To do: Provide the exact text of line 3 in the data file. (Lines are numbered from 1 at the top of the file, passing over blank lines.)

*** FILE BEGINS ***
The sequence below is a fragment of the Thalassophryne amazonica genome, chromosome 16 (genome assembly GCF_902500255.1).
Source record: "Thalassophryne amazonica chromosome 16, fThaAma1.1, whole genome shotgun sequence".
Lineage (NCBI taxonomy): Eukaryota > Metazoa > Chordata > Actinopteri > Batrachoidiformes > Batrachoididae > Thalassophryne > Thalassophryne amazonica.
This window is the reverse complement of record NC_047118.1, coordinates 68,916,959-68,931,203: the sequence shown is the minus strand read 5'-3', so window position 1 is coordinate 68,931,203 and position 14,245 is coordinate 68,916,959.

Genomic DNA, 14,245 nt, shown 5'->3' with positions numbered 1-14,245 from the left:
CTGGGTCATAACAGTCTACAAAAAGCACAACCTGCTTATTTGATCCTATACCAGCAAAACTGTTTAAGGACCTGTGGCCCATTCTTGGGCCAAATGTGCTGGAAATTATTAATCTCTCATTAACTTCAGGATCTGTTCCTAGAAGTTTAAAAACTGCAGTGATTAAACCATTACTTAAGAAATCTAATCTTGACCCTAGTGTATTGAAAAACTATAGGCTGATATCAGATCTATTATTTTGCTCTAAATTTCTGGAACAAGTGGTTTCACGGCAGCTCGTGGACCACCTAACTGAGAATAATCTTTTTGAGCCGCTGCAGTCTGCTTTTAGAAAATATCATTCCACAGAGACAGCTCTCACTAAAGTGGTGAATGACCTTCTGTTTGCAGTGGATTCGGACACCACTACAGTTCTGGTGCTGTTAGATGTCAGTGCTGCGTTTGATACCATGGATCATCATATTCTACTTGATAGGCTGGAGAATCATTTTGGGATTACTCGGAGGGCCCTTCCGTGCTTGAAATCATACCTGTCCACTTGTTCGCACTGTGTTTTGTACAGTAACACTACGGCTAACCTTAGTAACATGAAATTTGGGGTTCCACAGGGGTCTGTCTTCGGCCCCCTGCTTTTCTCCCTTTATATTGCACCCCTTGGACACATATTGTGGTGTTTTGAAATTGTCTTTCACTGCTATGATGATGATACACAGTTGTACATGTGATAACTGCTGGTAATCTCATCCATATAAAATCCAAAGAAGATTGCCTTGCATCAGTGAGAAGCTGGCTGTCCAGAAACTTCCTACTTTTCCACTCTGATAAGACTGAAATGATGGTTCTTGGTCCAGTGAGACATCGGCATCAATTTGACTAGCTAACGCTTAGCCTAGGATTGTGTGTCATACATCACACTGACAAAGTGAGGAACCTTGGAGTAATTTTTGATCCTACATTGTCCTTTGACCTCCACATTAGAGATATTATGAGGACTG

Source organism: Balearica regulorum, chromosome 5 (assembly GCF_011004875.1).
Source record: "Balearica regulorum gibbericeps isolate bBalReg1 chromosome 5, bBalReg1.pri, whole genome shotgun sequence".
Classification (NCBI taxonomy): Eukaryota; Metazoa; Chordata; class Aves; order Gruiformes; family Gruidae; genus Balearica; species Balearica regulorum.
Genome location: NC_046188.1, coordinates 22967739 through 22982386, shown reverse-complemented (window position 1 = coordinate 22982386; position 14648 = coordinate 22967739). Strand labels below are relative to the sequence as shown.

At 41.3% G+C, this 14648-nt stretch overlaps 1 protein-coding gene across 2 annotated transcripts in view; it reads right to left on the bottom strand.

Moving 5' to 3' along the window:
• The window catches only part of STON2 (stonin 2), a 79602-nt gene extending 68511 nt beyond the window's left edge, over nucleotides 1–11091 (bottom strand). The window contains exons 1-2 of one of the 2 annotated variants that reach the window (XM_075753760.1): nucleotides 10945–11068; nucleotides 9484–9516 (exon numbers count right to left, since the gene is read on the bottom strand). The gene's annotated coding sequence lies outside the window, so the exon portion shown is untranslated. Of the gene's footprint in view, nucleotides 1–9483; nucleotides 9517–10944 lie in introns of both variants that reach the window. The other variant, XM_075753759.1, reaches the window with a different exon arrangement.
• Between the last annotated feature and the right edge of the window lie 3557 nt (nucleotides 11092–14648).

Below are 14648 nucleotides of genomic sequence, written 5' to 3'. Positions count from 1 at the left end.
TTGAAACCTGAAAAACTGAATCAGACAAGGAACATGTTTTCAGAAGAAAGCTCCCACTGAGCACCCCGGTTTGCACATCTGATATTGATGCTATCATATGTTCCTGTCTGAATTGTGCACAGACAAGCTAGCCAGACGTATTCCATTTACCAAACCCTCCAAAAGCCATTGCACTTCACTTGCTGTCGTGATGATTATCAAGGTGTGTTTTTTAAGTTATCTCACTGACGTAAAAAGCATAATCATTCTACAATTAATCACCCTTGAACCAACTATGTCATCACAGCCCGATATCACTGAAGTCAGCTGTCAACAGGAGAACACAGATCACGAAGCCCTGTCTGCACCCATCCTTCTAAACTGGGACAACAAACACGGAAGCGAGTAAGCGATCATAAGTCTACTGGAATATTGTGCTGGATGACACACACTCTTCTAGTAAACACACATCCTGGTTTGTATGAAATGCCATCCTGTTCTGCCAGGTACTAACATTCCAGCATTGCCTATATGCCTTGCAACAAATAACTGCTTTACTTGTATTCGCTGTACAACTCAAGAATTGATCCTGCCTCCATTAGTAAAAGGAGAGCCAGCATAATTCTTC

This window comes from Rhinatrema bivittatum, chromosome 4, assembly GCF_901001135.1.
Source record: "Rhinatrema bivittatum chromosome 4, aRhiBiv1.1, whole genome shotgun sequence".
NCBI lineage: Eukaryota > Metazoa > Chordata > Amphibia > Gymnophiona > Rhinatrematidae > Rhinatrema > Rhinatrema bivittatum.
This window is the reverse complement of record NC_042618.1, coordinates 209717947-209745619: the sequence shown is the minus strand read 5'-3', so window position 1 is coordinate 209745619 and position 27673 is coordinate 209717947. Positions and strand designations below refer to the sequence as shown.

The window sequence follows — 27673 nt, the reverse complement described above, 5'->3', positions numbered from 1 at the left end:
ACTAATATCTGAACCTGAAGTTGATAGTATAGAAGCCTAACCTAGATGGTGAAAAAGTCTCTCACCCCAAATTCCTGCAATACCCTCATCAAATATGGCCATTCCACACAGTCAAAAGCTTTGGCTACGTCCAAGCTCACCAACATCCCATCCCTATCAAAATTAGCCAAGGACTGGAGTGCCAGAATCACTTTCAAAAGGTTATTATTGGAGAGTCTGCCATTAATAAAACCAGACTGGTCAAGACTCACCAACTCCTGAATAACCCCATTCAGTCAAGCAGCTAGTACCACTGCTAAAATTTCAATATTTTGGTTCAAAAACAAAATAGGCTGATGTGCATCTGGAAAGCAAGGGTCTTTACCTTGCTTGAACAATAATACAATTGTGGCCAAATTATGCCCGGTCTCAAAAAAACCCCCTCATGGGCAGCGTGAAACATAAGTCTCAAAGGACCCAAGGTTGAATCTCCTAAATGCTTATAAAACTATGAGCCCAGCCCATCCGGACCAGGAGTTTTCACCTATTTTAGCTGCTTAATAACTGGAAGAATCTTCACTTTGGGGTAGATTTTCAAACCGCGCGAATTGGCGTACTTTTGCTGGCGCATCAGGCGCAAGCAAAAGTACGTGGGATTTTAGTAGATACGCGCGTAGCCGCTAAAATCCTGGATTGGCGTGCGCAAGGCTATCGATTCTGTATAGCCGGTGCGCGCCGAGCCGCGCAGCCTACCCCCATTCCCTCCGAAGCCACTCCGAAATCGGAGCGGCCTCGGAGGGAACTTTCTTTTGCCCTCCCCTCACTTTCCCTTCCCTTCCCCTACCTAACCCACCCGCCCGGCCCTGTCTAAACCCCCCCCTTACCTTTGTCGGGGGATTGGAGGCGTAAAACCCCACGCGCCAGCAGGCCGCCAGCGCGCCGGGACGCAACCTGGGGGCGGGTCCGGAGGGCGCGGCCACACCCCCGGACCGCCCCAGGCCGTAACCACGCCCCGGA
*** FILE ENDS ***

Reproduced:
Lineage (NCBI taxonomy): Eukaryota > Metazoa > Chordata > Actinopteri > Batrachoidiformes > Batrachoididae > Thalassophryne > Thalassophryne amazonica.